Are women entering the employment market suffering from imposter syndrome?

Are women entering the employment market suffering from imposter syndrome?


Just so everyone’s on the same page, let’s start with a definition for Imposter Syndrome. It is a psychological pattern in which an individual doubts their accomplishments and has a persistent internalised fear of being exposed as a "fraud" (thanks Wikipedia).

And, according to a survey of 5,709 graduates between 4th April and 14th May 2018, it’s something that’s affecting women upon entering the workforce. How so? Let’s look at the stats.

33% of women are worried about low pay and think they’ll earn under £20k in an entry level role, compared to less than 22% of their male counterparts. What’s more males expect to be earning more in five years’ time, with more females (25% compared to 15% males) expecting to be on £25-£30k and more males (23% compared to 17% females) expecting to be on over £35k in that timeframe.

It suggests a disparity in confidence levels between the genders. Certainly, when asked the question about which soft skills they needed to work on most to excel in their career, 41% of females reported a lack of confidence compared with 28% of males.

The women also cited competition from those with work experience as another concern, with 58% of females expressing this was an issue compared to 47% of males.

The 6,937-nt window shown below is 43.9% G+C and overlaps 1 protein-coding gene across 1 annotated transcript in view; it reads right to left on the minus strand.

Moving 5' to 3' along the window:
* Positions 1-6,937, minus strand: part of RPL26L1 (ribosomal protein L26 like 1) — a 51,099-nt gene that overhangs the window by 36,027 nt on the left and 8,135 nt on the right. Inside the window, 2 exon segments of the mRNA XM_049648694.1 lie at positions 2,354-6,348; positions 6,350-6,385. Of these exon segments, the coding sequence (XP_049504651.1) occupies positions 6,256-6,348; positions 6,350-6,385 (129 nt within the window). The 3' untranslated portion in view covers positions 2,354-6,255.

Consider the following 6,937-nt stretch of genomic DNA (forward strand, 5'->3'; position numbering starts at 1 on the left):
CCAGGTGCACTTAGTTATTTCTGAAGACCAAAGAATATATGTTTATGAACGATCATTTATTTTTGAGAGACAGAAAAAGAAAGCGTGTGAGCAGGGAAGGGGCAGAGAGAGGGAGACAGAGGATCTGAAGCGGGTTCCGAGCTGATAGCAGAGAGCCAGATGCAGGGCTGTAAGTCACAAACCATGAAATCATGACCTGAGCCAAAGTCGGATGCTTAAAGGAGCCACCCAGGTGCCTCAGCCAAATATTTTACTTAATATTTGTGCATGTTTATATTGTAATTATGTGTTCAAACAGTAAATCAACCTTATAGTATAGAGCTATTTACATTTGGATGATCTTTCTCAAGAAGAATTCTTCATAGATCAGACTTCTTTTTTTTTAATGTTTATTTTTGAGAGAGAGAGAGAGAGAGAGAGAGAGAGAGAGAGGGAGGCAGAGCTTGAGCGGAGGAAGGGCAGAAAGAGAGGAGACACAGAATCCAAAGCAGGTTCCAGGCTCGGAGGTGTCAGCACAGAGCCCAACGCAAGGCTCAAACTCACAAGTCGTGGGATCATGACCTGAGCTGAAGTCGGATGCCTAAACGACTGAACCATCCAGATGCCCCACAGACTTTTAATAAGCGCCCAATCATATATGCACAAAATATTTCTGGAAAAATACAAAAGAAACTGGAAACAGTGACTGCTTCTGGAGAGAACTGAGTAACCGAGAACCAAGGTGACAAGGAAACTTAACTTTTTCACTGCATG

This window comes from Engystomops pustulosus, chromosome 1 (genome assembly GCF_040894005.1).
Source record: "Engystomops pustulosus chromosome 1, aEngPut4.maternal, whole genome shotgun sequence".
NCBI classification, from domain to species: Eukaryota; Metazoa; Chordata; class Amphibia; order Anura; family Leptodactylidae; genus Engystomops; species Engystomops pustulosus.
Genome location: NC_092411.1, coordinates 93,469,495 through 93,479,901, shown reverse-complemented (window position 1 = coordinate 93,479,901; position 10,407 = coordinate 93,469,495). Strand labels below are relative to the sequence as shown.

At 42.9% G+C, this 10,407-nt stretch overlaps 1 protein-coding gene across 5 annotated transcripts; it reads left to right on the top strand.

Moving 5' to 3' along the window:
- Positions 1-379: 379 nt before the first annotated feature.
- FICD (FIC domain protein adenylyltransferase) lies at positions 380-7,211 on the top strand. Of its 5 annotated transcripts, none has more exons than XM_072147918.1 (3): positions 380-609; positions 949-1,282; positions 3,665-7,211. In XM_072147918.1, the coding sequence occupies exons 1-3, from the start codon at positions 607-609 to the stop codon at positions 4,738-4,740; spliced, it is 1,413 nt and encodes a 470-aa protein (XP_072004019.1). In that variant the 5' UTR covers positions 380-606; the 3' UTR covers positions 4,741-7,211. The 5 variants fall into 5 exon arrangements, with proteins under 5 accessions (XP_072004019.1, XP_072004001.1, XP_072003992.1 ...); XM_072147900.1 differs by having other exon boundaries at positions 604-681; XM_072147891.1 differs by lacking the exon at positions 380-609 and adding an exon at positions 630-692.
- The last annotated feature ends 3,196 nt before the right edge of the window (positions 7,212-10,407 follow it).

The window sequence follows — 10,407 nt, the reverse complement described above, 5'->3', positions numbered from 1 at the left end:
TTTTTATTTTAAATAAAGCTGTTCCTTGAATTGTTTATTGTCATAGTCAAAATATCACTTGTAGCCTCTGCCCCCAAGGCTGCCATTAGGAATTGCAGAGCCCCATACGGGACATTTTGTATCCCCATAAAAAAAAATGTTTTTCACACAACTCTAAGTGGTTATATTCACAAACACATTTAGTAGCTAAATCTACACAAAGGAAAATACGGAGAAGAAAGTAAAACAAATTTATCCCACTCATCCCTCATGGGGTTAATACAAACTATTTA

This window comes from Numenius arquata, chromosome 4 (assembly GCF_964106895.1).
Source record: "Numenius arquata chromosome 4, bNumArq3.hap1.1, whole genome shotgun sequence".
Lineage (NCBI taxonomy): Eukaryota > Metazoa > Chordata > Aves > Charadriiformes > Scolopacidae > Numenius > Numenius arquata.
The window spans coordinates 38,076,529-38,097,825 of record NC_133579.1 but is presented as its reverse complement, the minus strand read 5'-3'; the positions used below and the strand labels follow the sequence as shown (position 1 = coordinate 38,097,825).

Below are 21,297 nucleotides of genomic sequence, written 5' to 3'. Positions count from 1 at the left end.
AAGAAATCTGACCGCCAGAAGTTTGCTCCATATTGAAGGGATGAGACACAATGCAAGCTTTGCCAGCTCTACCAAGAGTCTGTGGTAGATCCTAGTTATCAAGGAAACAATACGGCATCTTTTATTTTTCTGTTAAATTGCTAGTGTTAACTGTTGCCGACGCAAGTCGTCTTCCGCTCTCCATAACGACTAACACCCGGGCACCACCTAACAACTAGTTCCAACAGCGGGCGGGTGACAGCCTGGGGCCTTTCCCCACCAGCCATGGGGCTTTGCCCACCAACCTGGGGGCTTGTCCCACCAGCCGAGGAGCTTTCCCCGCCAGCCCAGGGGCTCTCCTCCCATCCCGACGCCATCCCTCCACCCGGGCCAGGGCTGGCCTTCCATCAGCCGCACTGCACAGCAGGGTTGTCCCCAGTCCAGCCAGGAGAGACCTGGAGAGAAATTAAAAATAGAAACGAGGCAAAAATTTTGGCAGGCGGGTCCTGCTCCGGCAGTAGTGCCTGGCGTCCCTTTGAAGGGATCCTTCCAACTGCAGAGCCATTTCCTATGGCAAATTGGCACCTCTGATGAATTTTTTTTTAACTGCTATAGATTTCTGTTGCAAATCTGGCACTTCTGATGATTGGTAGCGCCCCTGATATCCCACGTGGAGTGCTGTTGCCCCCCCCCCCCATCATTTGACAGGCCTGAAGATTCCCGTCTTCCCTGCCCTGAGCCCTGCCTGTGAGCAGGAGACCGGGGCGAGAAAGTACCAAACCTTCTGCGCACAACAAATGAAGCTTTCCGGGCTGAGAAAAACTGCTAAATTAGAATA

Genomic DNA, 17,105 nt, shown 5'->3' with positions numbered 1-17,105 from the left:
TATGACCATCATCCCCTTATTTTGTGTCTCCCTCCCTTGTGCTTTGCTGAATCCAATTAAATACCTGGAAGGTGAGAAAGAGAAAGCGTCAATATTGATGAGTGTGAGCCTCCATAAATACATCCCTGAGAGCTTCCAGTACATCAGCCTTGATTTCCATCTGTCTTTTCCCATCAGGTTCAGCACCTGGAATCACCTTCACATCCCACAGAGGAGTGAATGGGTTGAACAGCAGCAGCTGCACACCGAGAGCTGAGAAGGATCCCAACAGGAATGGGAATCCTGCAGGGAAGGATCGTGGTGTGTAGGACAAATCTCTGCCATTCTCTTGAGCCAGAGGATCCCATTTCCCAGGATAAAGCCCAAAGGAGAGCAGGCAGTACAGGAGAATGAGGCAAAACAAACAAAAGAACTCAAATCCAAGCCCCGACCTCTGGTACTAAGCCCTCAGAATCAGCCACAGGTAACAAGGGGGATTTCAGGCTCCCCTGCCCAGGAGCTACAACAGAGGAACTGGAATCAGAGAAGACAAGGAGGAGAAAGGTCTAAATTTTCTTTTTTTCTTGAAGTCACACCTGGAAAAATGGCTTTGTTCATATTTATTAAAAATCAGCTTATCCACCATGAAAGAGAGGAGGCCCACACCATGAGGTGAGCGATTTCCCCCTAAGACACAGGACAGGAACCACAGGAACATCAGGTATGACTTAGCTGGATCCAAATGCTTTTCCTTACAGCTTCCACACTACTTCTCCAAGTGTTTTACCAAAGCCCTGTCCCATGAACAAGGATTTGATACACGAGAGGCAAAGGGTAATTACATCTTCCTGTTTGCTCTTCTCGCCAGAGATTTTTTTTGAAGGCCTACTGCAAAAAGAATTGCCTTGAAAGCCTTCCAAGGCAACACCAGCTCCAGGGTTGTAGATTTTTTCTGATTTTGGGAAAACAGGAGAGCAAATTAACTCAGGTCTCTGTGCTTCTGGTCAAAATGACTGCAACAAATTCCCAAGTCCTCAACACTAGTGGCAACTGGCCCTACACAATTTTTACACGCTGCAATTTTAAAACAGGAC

It’s these lower salary expectations and a lack of confidence, which Milkround says could be costing them their dream job and affecting their career opportunities.

Writer and activist, Natasha Devon MBE was asked to comment on the findings and she said, “Imposter syndrome is more than just ‘lacking confidence’. It’s an all-consuming belief that you aren’t worthy of your career achievements, that you’re a fraud and a fear of being ‘found out’, even if all the evidence shows you to be qualified and capable. Whilst feminism has come on in leaps and bounds over recent years, we still live in a culture where the prototype for success and influence is white, male and middle aged. It’s no wonder, then, that the people most likely to experience imposter syndrome are young women.”

Georgina Brazier, Jobs Expert at Milkround said, “Confidence issues are affecting graduates before they even hit the workforce, which often lasts with them throughout their career.  Our research shows almost half of all graduates think more self-confidence would help them with their job searches. Once employed, we find that graduates are stepping into the workforce with a preconceived idea on salary, that is connected to their self-confidence.

 “While more employers are implementing mentorship programmes to alleviate imposter syndrome and boost confidence among new starters, more needs to be done to ensure that this negative mindset is reversed, before they start working their way up the career ladder. We encourage employers to support graduates entering the workforce though mentorship programmes. This ensures the process is clear and transparent and graduates have a clear view of their career progression.”

Thursday, 1 November 2018

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